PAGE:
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I’m Xananine, an activist of indigenous descendant from Mexico. I am a member of the OECD Youth Advisory Board Youthwise for 2022, and I was invited to participate in the OECD’s Environment Policy Committee Ministerial “Environmental Policy in a Post-COVID-19 World: Ensuring a Resilient and Healthy Environment for All".
The 25th of March saw the first global climate strike of 2022 led by Fridays for Future. It served as another opportunity for diverse youth organisations to come together, collaborate and join forces to demand environmental justice. Youth political participation also happens in the streets. We amplified our voices to spread our message: in order to save our future we must put people over profit.
A people-centred green transition is necessary. We have not only inherited a damaged environment and a threatened planet but also a nonfunctional economic system—rooted in over-exploitation and extraction—that is destroying the Global South’s  and communities for the profit of the Global North and the wealthiest 1%.
Because the water of the nearest mountain of where I live was being taken away by a multinational company, our access to the vital liquid was being threatened. But through community action, led by indigenous people, we stopped the extraction. This and many other stories around the world like it have proved that local solutions, grassroots resistance and alternatives to protect life—created by the most affected yet least responsible people—are necessary and need to be defended.
Latin America, where I am from, is the deadliest region for environmental activists and defenders. We live under the violence of a system that not only excludes us from the decision-making spaces but also prosecutes us, as our demands threaten the continuation of a system that benefits a few. Just before COP26 took place last year, Irma Galindo Bairros, an indigenous forest defender from Mexico, disappeared; she still has not been found.
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We feel that danger when striking; we feel it when we research; we fear it when we try to involve ourselves in policy making. The low engagement of youth in decision-making is not only because of disinformation but also because of the structural violence that threatens us today for demanding the cessation of threats in the future.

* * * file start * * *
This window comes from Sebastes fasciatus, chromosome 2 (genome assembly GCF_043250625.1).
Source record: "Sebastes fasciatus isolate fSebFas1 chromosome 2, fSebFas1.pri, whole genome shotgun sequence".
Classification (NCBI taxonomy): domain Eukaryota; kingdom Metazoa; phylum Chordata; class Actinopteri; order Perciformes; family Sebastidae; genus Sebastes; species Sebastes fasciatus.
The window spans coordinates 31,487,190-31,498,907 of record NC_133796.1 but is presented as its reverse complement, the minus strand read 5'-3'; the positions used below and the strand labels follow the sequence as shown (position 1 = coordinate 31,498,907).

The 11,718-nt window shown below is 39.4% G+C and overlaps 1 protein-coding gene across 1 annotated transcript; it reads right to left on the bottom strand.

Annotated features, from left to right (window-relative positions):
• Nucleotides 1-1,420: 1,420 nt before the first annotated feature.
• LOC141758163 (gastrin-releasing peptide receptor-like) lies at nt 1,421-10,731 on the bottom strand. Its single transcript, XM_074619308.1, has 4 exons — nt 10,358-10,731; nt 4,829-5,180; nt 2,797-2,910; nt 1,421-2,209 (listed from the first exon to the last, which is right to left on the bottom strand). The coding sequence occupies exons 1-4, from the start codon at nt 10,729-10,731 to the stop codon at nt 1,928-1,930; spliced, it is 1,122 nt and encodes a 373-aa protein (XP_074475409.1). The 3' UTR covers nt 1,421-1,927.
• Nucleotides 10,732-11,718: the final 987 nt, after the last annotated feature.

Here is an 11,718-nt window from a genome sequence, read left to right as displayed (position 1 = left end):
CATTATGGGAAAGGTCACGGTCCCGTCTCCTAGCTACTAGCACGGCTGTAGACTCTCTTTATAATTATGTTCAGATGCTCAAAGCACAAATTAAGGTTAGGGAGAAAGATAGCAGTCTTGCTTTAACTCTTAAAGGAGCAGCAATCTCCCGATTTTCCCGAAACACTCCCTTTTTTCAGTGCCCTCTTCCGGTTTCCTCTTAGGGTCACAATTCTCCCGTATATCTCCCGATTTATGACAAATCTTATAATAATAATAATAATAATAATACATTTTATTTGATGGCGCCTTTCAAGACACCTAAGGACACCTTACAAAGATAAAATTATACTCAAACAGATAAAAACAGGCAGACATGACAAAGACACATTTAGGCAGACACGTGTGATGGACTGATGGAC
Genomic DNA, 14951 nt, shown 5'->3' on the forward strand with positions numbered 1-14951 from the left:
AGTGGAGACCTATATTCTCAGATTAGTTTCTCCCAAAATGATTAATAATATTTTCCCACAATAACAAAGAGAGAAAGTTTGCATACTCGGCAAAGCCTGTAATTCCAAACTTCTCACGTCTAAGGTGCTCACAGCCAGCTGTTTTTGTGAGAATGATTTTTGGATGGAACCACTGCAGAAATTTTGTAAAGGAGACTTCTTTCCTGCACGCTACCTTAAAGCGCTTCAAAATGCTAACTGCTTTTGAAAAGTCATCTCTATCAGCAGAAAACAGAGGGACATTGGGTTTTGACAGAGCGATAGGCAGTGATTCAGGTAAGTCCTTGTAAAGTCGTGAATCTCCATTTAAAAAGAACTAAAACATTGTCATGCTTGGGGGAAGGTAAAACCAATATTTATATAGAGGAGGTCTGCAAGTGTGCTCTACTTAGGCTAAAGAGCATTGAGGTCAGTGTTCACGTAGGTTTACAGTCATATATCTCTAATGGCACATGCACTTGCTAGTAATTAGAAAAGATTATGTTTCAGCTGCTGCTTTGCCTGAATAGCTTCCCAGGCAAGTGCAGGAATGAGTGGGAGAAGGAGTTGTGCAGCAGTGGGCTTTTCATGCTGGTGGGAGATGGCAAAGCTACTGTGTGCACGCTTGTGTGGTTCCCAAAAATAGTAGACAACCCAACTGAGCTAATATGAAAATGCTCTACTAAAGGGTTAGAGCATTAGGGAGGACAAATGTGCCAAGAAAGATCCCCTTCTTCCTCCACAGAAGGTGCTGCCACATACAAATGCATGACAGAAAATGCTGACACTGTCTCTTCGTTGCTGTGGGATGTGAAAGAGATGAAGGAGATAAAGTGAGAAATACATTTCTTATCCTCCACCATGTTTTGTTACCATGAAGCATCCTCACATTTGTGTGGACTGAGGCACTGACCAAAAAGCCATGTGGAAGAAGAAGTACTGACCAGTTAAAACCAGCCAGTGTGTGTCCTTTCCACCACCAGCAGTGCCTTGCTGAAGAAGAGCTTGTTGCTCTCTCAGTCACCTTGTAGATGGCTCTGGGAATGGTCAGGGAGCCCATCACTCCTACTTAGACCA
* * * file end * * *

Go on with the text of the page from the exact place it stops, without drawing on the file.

But we have learnt that defending life is what gives us hope: it is the path on which we can intersect multiple forms of resistance and scales of impact. Just as alliances between youth environmentalism and indigenous land defence are becoming a tendency in Latin America, different forms of political organisation are possible.
Governments could acknowledge the self-determination of other forms of political representation, learning from their experiences to open up and diversify the spaces of environmental decision-making. Involving youth, indigenous communities and marginalised regions in real collaboration—not just contribution—is possible if policy serves to break down structural oppressions, if it changes systemic dynamics to redistribute power and wealth.
Any form of decarbonisation or sustainability must be followed by decolonisation, historical reparations and repaying environmental debts. We cannot build environmental justice using the logic of the system that brought us here. I challenge ministers to use their power and influence to share spaces and resources to make policies with the frontline communities’ safety in mind. Opportunities like Youthwise—and organisations that create spaces for dialogue like the OECD—are hopefully the beginning of reciprocal relationships and the meaningful involvement that we all need
 Dussel, E. (2013). Politica de la Liberacion I: Historia mundial y critica. Independently Published.
The OECD Environment Ministerial took place on 30-31 March. Learn more here!
Find out more about the OECD's Youthwise project